Bordello of Blood

Not rated yet!
Director
Gilbert Adler
Runtime
1 h 27 min
Release Date
16 August 1996
Genres
Horror, Comedy
Overview
Private eye Rafe Guttman is hired by repressed, born-again Katherine to find her missing bad-boy brother. The trail leads him to a whorehouse run by a thousand-year-old vampire and secretly backed by Katherine's boss, televangelist Jimmy Current.
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Ica Reviews1
Aryan Skynet



(Reviewers' Site/Bio)

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  • Bordello of Blood cover

    Between gigs as the smirkingly hip host of the “Weekend Update” on Saturday Night Live in the eighties and his present occupation as a soullessly carnage-enthused neocon radio maniac, Dennis Miller appeared in a handful of movies, one of which is the entertaining Tales from the Crypt Presents Bordello of Blood (1996), which followed Tales from the Crypt Presents Demon Knight (1995). Miller plays sleazy Jewish private dick Rafe Guttman, who is hired by prim Christian career woman Katherine Verdoux (Erika Eleniak) to find her brother Caleb (Corey Feldman), who has gone missing after visiting a whorehouse that doubles as a funeral home.

    Vampires, as this writer has discussed in further detail here and here, are symbolic stand-ins for the Jews; and Bordello of Blood, written by A.L. Katz and Gilbert Adler, who also directs, evinces a definite knowledge of this traditional understanding. Before being enticed into the vampires’ den of immortal vice, the mischievous Caleb is already doomed to a horrible fate. He does not share his sister’s Christian values, and wears a little Star of David patch on the back of his leather jacket. It seems to indicate that Caleb has been marked for death and foreshadows his later conversion into a happy-go-lucky parasite.

    A further indication of the Jewishness of the vampire plague in Bordello of Blood is the choice of giving the name Lilith to the vampires’ queen (Angie Everhart). Lilith, in Hebrew mythology, is Adam’s rebellious first wife, the world’s earliest feminist, who told her husband, “I will not lie below” (i.e., with a man on top of her). In later elaborations of the Lilith myth, she has vampiric traits, and superstitious Jews feared her as a demon who preyed upon boys. In Bordello of Blood, a midget explorer (Phil Fondacaro) in the tradition of Indiana Jones restores Lilith to life, and hopes to keep her under control by means of a charm or “key” decorated with Stars of David. This prop, appropriately enough, is the key to understanding the film.

    When Guttman goes to the whorehouse, posing as a horny customer so as to pick up some first-hand intelligence, he finds himself face to face with a vampire in dominatrix Tamara (Kiara Hunter), who of course intends to suck his blood. As Guttman begins to remove his shirt, she is horrified by what she at first mistakes for a crucifix, but is relieved to discover is only a Star of David pendant, to which vampires are clearly immune – another of the film’s indications of the affinity between Jews and vampires. Guttman, however, has no patience for Tamara’s sexual pushiness and succeeds in turning the tables on her and making his escape. During a later adventure, Guttman tracks the gore-gobblers to an abandoned factory, where he remarks, “I’m gettin’ some really bad juju off this place” – which is, of course, to say “Jew-Jew”.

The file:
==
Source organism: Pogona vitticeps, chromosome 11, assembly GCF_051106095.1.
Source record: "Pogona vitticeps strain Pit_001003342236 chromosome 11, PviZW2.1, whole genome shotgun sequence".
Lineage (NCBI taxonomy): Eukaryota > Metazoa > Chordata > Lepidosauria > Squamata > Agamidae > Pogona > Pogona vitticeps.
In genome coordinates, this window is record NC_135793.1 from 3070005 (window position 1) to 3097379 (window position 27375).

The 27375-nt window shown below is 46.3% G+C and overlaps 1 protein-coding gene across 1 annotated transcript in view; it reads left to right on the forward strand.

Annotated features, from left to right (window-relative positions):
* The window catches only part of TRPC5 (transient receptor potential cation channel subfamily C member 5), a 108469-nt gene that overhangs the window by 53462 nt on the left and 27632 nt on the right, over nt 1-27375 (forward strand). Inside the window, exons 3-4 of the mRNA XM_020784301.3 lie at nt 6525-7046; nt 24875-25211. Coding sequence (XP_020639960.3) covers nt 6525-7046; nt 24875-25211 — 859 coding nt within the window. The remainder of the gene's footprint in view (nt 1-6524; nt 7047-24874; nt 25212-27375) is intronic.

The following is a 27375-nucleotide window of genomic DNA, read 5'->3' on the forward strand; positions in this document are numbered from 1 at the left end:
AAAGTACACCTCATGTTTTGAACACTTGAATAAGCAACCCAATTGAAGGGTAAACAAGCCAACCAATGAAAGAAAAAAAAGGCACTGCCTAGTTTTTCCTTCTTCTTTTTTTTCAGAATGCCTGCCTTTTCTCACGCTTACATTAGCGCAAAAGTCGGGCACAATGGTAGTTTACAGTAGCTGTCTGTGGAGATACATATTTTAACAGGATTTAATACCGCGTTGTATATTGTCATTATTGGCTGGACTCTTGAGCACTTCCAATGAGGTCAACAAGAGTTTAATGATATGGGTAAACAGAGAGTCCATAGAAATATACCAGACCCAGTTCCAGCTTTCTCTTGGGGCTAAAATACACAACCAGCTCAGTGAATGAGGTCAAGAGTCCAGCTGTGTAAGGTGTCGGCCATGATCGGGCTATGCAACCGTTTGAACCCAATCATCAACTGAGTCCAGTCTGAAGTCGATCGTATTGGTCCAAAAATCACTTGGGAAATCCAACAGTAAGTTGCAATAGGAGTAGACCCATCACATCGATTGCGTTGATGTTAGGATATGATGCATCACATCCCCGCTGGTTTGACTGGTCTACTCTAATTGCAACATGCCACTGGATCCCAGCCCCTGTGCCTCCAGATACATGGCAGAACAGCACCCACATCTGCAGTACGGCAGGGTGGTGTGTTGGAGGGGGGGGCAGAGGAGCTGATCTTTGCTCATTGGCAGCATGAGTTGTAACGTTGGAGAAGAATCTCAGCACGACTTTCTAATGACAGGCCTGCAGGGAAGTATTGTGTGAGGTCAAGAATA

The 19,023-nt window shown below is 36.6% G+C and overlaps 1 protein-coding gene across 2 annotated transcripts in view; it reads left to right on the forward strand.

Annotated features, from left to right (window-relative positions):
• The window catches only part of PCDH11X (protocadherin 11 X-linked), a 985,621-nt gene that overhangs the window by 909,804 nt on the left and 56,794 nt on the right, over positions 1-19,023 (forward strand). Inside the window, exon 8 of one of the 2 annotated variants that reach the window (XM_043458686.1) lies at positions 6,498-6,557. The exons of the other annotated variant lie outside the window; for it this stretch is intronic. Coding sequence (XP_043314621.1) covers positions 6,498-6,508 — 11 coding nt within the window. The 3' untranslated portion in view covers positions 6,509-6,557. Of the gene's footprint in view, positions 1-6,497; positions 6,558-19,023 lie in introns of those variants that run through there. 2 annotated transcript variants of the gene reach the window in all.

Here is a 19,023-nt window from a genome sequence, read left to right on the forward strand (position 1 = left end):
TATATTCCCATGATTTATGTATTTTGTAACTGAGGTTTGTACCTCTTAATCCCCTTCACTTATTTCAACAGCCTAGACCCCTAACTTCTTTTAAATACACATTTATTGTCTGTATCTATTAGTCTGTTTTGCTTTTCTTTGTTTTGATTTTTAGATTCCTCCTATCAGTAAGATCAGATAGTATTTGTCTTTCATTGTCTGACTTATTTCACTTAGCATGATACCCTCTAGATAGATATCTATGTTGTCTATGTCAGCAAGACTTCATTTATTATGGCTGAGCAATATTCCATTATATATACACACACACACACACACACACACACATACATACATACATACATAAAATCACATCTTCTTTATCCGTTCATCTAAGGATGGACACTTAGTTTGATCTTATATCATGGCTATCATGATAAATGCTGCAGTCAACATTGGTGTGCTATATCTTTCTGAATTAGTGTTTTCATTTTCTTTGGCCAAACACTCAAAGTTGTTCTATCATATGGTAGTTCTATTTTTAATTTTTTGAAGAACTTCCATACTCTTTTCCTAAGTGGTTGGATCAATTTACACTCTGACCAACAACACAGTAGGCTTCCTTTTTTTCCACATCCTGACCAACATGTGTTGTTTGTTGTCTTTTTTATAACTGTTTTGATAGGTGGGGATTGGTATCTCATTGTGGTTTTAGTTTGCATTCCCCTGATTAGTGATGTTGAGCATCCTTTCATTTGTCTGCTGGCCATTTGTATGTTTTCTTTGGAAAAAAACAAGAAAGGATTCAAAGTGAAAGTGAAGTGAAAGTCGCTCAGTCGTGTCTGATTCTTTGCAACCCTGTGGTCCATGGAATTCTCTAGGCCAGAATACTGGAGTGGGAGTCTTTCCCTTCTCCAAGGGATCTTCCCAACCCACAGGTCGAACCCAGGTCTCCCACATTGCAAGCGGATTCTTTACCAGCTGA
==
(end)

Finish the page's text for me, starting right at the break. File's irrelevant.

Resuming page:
The “key” to Bordello of Blood

    Another interesting feature of Bordello of Blood is Lilith’s relationship with a sleazy televangelist, Reverend Current, played by Fright Night’s Chris Sarandon. (The casting of an actor most closely associated with a vampire role as a Christian minister is itself highly provocative and intentionally insulting to Christians.) “You know, I can’t decide what to do with you,” the bloodsucking super-Jewess tells him in words that seem to resonate with a broader relevance to Jewish attitudes toward Christianity. “Should I kill you or let you live, make you my dog?” – by which she presumably means turning him into a John Hagee type of groveling Christian Zionist Shabbos goy. Lilith settles on the latter. “I want this sanctimonious shit to watch what happens now that I’m free,” she declares, referring to the sadistic, vampiric pleasure her kind derives from watching Christians squirm under the onslaught of the cultural rot inflicted upon them by the very ethno-parasites they revere as “God’s Chosen People”.